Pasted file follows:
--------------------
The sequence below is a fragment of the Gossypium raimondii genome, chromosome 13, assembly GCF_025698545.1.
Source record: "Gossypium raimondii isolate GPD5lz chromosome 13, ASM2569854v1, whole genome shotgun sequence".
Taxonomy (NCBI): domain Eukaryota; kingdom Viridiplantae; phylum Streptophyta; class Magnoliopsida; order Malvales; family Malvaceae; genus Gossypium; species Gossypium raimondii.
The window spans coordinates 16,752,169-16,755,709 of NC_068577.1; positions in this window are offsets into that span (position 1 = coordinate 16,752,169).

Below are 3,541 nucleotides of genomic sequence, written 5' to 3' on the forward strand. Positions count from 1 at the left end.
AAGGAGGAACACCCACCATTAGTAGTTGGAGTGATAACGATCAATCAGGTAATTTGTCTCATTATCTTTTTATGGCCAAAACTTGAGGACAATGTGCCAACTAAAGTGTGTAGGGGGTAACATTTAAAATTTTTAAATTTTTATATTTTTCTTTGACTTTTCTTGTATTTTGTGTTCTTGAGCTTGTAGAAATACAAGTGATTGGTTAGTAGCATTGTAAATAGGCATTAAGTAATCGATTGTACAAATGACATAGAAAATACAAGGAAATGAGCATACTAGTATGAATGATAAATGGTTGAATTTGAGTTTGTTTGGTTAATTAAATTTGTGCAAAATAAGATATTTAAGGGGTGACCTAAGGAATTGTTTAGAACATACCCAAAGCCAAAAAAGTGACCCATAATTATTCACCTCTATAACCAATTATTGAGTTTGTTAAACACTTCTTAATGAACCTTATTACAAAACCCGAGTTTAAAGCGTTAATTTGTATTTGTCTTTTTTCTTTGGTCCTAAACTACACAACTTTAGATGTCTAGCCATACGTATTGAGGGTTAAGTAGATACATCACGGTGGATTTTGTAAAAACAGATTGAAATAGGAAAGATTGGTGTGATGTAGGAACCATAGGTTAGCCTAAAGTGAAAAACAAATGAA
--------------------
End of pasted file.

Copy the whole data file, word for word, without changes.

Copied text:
The sequence below is a fragment of the Gossypium raimondii genome, chromosome 13, assembly GCF_025698545.1.
Source record: "Gossypium raimondii isolate GPD5lz chromosome 13, ASM2569854v1, whole genome shotgun sequence".
Taxonomy (NCBI): domain Eukaryota; kingdom Viridiplantae; phylum Streptophyta; class Magnoliopsida; order Malvales; family Malvaceae; genus Gossypium; species Gossypium raimondii.
The window spans coordinates 16,752,169-16,755,709 of NC_068577.1; positions in this window are offsets into that span (position 1 = coordinate 16,752,169).

Below are 3,541 nucleotides of genomic sequence, written 5' to 3' on the forward strand. Positions count from 1 at the left end.
AAGGAGGAACACCCACCATTAGTAGTTGGAGTGATAACGATCAATCAGGTAATTTGTCTCATTATCTTTTTATGGCCAAAACTTGAGGACAATGTGCCAACTAAAGTGTGTAGGGGGTAACATTTAAAATTTTTAAATTTTTATATTTTTCTTTGACTTTTCTTGTATTTTGTGTTCTTGAGCTTGTAGAAATACAAGTGATTGGTTAGTAGCATTGTAAATAGGCATTAAGTAATCGATTGTACAAATGACATAGAAAATACAAGGAAATGAGCATACTAGTATGAATGATAAATGGTTGAATTTGAGTTTGTTTGGTTAATTAAATTTGTGCAAAATAAGATATTTAAGGGGTGACCTAAGGAATTGTTTAGAACATACCCAAAGCCAAAAAAGTGACCCATAATTATTCACCTCTATAACCAATTATTGAGTTTGTTAAACACTTCTTAATGAACCTTATTACAAAACCCGAGTTTAAAGCGTTAATTTGTATTTGTCTTTTTTCTTTGGTCCTAAACTACACAACTTTAGATGTCTAGCCATACGTATTGAGGGTTAAGTAGATACATCACGGTGGATTTTGTAAAAACAGATTGAAATAGGAAAGATTGGTGTGATGTAGGAACCATAGGTTAGCCTAAAGTGAAAAACAAATGAA